- 46 Path to Freedom Sculpture, Facer Park, 255 E. Water St., Sandusky, ☏ . In the center of a small harborfront park in downtown Sandusky stands this life-size sculpture of an African-American man, woman and child bounding with arms outstretched toward the waterfront and freedom, fashioned symbolically out of 800 ft (240 m) of iron chains.
As an alternative to crossing the lake here, voyagers could continue westward through Toledo to Detroit.
Detroit was the last American stop for travellers on this route: directly across the river lies Windsor, Ontario.
- 47 First Living Museum, 33 E. Forest Ave., Detroit, ☏ . Call museum for schedule of tours. The museum housed in the First Congregational Church of Detroit features a 90-minute "Flight to Freedom" reenactment that simulates an escape from slavery on the Underground Railroad: visitors are first shackled with wrist bands, then led to freedom by a "conductor" while hiding from bounty hunters, crossing the Ohio River to seek refuge in Levi Coffin's abolitionist safe house in Indiana, and finally arriving to "Midnight" — the code name for Detroit in Railroad parlance. $15, youth and seniors $12.
- 48 Mariners' Church, 170 E. Jefferson Ave., Detroit, ☏ . Services Su 8:30AM & 11AM. An 1849 limestone church known primarily for serving Great Lakes sailors and memorializing crew lost at sea. In 1955, while moving the church to make room for a new civic center, workers discovered an Underground Railroad tunnel under the building.
If Detroit was "Midnight" on the Underground Railroad, Windsor was "Dawn". A literal underground railroad does stretch across the river from Detroit to Windsor, along with another one to the north between Port Huron and Sarnia, but since 2004 the tunnels have served only freight. A ferry crosses here for large trucks only. An underground road tunnel also runs to Windsor, complete with a municipal Tunnel Bus service (C$4/person, one way).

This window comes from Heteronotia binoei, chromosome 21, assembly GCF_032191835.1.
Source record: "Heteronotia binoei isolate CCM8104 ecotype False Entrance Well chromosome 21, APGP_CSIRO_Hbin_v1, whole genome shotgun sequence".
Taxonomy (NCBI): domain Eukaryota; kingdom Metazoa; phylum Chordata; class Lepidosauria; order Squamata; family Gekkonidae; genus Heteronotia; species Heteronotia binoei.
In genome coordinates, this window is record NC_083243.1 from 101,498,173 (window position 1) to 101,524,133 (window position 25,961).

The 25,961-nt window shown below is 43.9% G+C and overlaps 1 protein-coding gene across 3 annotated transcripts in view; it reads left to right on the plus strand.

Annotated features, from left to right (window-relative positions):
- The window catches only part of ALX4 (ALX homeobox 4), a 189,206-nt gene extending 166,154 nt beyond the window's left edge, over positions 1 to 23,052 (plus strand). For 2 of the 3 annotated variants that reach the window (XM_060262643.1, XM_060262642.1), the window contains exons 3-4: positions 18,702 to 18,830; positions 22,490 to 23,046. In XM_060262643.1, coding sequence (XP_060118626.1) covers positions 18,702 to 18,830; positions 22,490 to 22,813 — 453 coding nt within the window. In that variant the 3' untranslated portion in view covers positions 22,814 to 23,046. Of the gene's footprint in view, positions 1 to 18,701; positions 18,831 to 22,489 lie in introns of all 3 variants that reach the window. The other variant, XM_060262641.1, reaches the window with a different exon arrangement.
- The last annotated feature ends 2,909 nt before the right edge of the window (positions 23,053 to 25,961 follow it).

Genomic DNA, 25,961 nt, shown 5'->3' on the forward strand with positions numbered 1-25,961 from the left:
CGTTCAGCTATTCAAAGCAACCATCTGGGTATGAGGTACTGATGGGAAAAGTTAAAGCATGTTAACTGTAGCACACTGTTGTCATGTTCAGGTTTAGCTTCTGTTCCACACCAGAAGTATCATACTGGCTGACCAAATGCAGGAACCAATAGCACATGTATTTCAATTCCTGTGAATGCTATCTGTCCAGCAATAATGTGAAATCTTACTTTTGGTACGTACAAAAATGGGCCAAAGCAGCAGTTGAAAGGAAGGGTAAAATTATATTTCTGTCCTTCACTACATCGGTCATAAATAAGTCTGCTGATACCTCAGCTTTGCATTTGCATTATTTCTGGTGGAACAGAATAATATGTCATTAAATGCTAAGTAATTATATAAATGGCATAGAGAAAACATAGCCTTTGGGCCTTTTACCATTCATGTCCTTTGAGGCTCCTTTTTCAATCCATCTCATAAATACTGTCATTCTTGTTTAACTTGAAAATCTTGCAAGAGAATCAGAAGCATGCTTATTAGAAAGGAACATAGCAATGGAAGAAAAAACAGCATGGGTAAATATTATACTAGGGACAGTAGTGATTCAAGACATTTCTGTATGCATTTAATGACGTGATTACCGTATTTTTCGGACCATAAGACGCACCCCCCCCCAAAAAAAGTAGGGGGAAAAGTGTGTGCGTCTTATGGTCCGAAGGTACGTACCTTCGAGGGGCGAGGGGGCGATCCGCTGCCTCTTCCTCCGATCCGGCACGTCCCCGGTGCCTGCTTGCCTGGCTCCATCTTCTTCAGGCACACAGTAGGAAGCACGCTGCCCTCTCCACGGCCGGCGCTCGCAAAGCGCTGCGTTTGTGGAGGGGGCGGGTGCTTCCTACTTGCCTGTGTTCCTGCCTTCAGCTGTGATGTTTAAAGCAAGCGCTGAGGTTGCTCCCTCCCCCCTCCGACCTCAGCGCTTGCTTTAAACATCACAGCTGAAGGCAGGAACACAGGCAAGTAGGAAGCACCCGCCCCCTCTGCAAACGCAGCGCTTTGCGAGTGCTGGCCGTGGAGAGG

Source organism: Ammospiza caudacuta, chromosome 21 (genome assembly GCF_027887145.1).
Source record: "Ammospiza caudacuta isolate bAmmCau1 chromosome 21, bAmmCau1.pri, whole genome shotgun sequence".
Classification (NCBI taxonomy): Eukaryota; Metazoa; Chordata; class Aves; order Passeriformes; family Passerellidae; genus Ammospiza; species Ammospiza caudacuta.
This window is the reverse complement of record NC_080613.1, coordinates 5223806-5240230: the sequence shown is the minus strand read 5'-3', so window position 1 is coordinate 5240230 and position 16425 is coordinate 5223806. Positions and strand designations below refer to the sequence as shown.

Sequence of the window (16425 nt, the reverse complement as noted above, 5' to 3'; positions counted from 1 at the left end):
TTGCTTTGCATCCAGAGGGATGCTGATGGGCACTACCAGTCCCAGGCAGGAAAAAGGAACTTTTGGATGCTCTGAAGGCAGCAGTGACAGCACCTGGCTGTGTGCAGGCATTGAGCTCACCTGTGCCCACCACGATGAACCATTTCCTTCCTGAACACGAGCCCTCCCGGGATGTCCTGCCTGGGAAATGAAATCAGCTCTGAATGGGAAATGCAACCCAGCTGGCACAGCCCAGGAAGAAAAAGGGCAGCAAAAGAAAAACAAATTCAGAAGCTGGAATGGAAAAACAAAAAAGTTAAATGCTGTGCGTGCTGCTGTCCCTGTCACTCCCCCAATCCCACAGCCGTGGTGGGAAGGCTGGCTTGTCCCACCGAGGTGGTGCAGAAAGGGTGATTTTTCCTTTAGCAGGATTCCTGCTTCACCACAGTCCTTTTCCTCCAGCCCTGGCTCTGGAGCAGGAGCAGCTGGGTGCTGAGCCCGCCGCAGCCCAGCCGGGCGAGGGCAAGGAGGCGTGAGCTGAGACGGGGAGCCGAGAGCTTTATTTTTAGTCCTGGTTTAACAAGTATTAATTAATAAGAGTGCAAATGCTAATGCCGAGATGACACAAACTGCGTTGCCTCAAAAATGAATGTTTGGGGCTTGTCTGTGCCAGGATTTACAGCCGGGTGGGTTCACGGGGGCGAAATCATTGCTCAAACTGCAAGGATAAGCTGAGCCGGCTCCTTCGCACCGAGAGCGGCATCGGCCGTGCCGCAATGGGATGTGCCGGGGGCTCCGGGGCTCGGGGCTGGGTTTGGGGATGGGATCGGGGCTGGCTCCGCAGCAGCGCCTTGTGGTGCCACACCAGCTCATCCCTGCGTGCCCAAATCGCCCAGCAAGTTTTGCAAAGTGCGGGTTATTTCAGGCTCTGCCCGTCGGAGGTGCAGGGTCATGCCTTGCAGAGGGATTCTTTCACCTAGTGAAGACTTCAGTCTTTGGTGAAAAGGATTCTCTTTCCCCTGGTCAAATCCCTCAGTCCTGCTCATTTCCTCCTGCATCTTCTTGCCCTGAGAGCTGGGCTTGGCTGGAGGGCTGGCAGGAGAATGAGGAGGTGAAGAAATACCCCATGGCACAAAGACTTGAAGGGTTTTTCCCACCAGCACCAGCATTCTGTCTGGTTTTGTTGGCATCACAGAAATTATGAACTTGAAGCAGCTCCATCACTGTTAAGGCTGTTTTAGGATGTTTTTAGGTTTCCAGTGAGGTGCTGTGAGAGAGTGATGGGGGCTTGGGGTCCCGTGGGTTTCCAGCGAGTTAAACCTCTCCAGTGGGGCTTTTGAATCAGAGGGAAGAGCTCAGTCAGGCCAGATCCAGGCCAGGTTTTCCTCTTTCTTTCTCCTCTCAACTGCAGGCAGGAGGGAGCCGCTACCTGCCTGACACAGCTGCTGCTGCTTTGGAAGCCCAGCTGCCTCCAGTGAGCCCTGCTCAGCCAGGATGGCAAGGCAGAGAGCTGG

- Gateway to Freedom International Memorial. Historians estimate that as many as 45,000 runaway slaves passed through Detroit-Windsor on the Underground Railroad, and this pair of monuments spanning both sides of the riverfront pays homage to the local citizens who defied the law to provide safety to the fugitives. Sculpted by Ed Dwight, Jr. (the first African-American accepted into the U.S. astronaut training program), the 49 Gateway to Freedom Memorial at Hart Plaza in Detroit depicts eight larger-than-life figures — including George DeBaptiste, an African-American conductor of local prominence — gazing toward the promised land of Canada. On the Windsor side, at the Civic Esplanade, the 50 Tower of Freedom depicts four more bronze figures with arms upraised in relief, backed by a 20 ft (6.1 m) marble monolith.
- 51 Loren Andrus Octagon House, 57500 Van Dyke Ave., Washington Township, ☏ . 1-4PM on 3rd Sunday of month (Mar-Oct) or by appointment. Erected in 1860, the historic home of canal and railroad surveyor Loren Andrus served as a community meeting place and station during the latter days of the Underground Railroad, its architecture capturing attention with its unusual symmetry and serving as a metaphor for a community that bridges yesterday and tomorrow. One-hour guided tours lead through the house's restored interior and include exhibits relevant to its history. $5.